A number of people look at martial artists and think, ‘do you even lift, bro?’
Actually, yes, we do lift, bro. We lift asymmetrical weights and grip things and punch objects of high resistance (ie: planks of wood). Hoju undo is supplementary training, designed to improve the physique through simple, repetitive weight and resistance training. Correct training with hojo undo implements assists in faster and stronger movement as well as improved posture and coordination. It sounds too good to be true, but be warned – the work is hard and doesn’t come in shiny plastics and coordinated colours. The implements used in hojo undo are made from stone and wood, and now have their modern counterparts in kettlebells and barbells.
For this post, I will be focussing on the chishi. If there’s anything you think I’ve missed or should be corrected on, please let me know in the comments.
Disclaimer: as with all martial arts techniques/ideas/training, your mileage may vary, and please consult your local wise Sensei and a physio/biokinectist before attempting anything. All of the below is the product of my own research and could be wrong. (It happens.)
What is the chishi?
Made up of the words power/strength (chi) and ishi (stone), it sounds like something the Power Rangers might use (and now you’ll never forget what it means). Made up of a wooden rod embedded in a stone, it is used to strengthen the wrists, grip and forearms. With the correct exercises, it can also build the triceps, lats and deltoids. It is relatively cheap to make yourself – you just need a broomstick, some grout or leftover concrete, and a yoghurt container. Here’s a video on making your own! Here’s an example of an adjustable, home-made chishi made using gym equipment by Goju.com.
The chishi, or stone lever weight, provides resistance by forcing the user to overcome the effects of leverage and load, which aids in strengthening muscles, joints, tendons, ligaments, and bones. The range of motion with the chishi is greater than with a conventional dumbbell, and since it is unbalanced on one end, more effort is required to control the weight, and various muscle groups can be exercised at one time within a sequence of movements.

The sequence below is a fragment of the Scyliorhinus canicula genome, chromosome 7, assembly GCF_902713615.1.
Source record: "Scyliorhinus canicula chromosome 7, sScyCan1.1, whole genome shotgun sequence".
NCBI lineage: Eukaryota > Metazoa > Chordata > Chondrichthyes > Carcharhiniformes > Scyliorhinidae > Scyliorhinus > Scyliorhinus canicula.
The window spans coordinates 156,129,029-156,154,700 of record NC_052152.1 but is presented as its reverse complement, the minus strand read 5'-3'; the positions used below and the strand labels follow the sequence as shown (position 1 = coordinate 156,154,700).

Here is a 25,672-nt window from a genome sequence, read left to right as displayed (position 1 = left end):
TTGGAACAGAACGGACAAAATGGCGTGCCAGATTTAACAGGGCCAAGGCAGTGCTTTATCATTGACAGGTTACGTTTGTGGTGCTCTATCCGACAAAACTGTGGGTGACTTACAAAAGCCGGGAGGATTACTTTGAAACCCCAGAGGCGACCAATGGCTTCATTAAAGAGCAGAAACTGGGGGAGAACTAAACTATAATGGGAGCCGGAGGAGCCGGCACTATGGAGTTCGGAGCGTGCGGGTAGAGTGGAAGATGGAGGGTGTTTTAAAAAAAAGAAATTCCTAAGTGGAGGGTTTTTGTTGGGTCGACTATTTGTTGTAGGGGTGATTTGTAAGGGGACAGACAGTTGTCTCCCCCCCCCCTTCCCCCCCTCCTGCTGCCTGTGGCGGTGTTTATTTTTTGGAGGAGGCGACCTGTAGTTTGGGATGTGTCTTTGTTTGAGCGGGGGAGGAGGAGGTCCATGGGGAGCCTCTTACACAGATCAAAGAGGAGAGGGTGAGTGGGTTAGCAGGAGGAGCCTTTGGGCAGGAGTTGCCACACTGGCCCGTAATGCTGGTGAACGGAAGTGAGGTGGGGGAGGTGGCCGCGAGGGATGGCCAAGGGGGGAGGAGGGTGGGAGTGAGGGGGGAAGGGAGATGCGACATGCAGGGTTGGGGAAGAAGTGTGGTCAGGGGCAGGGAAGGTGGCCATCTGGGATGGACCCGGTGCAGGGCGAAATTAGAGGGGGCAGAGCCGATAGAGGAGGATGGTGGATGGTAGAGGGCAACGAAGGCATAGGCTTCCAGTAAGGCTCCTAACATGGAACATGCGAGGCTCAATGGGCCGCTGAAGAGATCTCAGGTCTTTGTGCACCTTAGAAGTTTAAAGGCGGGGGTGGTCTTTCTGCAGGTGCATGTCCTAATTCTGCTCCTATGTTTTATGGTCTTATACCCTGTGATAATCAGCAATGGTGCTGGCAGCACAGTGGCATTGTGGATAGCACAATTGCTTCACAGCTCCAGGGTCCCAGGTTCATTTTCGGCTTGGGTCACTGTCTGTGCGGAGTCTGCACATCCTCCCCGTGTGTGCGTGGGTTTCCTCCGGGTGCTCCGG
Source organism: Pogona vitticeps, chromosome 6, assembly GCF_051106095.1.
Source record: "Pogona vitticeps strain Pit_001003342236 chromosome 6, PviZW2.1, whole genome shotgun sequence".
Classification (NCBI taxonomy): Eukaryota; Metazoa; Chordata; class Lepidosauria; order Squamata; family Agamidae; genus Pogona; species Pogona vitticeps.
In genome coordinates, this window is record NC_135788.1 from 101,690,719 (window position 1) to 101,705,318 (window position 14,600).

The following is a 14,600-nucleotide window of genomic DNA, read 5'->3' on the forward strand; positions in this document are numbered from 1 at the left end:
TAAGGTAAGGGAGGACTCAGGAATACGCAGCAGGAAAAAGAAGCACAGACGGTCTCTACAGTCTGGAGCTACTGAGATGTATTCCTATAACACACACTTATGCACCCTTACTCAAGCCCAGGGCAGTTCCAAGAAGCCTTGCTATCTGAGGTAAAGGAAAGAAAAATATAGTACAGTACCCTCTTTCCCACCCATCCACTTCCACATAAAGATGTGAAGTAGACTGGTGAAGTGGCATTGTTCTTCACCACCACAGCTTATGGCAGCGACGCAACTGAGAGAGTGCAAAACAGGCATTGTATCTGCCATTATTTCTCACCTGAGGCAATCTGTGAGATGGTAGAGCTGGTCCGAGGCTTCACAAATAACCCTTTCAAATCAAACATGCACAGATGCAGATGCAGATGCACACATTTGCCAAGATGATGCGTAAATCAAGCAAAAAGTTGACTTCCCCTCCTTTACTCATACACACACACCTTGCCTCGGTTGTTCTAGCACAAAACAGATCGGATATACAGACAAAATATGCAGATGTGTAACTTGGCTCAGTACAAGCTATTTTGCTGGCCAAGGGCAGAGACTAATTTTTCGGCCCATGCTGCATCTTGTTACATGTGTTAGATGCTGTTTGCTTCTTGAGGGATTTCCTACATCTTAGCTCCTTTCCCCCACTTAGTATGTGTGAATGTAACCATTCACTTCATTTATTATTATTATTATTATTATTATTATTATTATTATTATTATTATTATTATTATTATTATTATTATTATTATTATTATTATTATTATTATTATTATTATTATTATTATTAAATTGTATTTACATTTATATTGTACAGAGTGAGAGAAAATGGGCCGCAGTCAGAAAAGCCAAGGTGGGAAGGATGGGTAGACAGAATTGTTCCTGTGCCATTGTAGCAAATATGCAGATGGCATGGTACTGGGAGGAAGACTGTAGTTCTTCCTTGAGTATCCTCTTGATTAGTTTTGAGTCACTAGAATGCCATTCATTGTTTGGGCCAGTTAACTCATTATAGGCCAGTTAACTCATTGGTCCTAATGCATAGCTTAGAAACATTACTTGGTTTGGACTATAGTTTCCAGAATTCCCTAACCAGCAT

– Supplementary Training For Miyagi Chojun’s Goju Ryu Karate hosted by Porta’s Karate (this entire article is a wonderful insight into the history of supplementary training in Goju Ryu.
How to use chishi
No matter how strong you may think you are, if you’re just starting out with chishi it is best to start with a light one – under 2kgs, if possible. It requires a great deal of concentration and precision to do the exercises without injury, and a heavy chishi coupled with inexperience is asking for a long term injury. Incorrect usage can damage the soft tissues and ligaments. As mentioned in this excellent and well-researched post:
However, the chishi is also capable of causing and encouraging poor movement and control of the shoulder joints (particularly the glenohumeral and acromioclavicular articulations) and scapulae. Several of the standard chishi training exercises involve two movements that are especially problematic for these structures:
movement of the weight over head and behind one’s back, a la a back scratcher or a triceps kick back
internal rotation, or moving the end of the weight towards the body’s center with an extended arm
– Fight Sciences Research Institute (it is a very long and complex post, but it is filled with important wisdom regarding proper form)
And as further mentioned in the article regarding Sensei Miyagi’s chishi training:
As to the actual motions, the chishi should always be moved slowly and deliberately with the weight under control at all times, never using momentum or “swing” to move from one position to another. This controlled motion aids in neuroeducating the muscles, joints, and ligaments to not only work in communication with each other, but also to react quickly and forcefully when called upon to do so. (emphasis mine)
And now for shiny videos!
A series of chishi combinations: techniques only